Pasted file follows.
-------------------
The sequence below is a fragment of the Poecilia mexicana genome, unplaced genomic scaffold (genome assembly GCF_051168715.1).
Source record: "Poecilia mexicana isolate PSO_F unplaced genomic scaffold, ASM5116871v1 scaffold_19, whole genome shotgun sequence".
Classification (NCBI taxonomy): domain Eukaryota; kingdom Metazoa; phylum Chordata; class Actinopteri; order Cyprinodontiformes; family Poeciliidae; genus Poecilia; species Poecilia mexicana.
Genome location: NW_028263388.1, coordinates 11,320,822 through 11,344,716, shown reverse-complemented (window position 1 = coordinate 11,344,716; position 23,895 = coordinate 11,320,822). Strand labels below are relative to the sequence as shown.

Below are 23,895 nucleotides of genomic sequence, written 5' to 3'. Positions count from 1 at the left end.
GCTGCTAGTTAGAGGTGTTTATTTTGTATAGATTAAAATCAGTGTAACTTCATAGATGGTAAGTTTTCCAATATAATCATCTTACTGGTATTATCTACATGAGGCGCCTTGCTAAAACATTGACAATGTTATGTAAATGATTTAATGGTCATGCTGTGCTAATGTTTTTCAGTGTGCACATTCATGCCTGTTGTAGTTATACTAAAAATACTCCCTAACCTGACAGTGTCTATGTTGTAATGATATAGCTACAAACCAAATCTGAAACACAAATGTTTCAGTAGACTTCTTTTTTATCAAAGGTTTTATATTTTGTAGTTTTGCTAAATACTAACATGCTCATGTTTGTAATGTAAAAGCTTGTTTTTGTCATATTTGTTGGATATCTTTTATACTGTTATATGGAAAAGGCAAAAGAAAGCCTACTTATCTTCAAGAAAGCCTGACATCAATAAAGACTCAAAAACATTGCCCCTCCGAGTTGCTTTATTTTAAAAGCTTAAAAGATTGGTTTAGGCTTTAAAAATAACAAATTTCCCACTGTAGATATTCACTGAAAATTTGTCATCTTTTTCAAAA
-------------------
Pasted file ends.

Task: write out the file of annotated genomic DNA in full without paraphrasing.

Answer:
The sequence below is a fragment of the Poecilia mexicana genome, unplaced genomic scaffold (genome assembly GCF_051168715.1).
Source record: "Poecilia mexicana isolate PSO_F unplaced genomic scaffold, ASM5116871v1 scaffold_19, whole genome shotgun sequence".
Classification (NCBI taxonomy): domain Eukaryota; kingdom Metazoa; phylum Chordata; class Actinopteri; order Cyprinodontiformes; family Poeciliidae; genus Poecilia; species Poecilia mexicana.
Genome location: NW_028263388.1, coordinates 11,320,822 through 11,344,716, shown reverse-complemented (window position 1 = coordinate 11,344,716; position 23,895 = coordinate 11,320,822). Strand labels below are relative to the sequence as shown.

Below are 23,895 nucleotides of genomic sequence, written 5' to 3'. Positions count from 1 at the left end.
GCTGCTAGTTAGAGGTGTTTATTTTGTATAGATTAAAATCAGTGTAACTTCATAGATGGTAAGTTTTCCAATATAATCATCTTACTGGTATTATCTACATGAGGCGCCTTGCTAAAACATTGACAATGTTATGTAAATGATTTAATGGTCATGCTGTGCTAATGTTTTTCAGTGTGCACATTCATGCCTGTTGTAGTTATACTAAAAATACTCCCTAACCTGACAGTGTCTATGTTGTAATGATATAGCTACAAACCAAATCTGAAACACAAATGTTTCAGTAGACTTCTTTTTTATCAAAGGTTTTATATTTTGTAGTTTTGCTAAATACTAACATGCTCATGTTTGTAATGTAAAAGCTTGTTTTTGTCATATTTGTTGGATATCTTTTATACTGTTATATGGAAAAGGCAAAAGAAAGCCTACTTATCTTCAAGAAAGCCTGACATCAATAAAGACTCAAAAACATTGCCCCTCCGAGTTGCTTTATTTTAAAAGCTTAAAAGATTGGTTTAGGCTTTAAAAATAACAAATTTCCCACTGTAGATATTCACTGAAAATTTGTCATCTTTTTCAAAA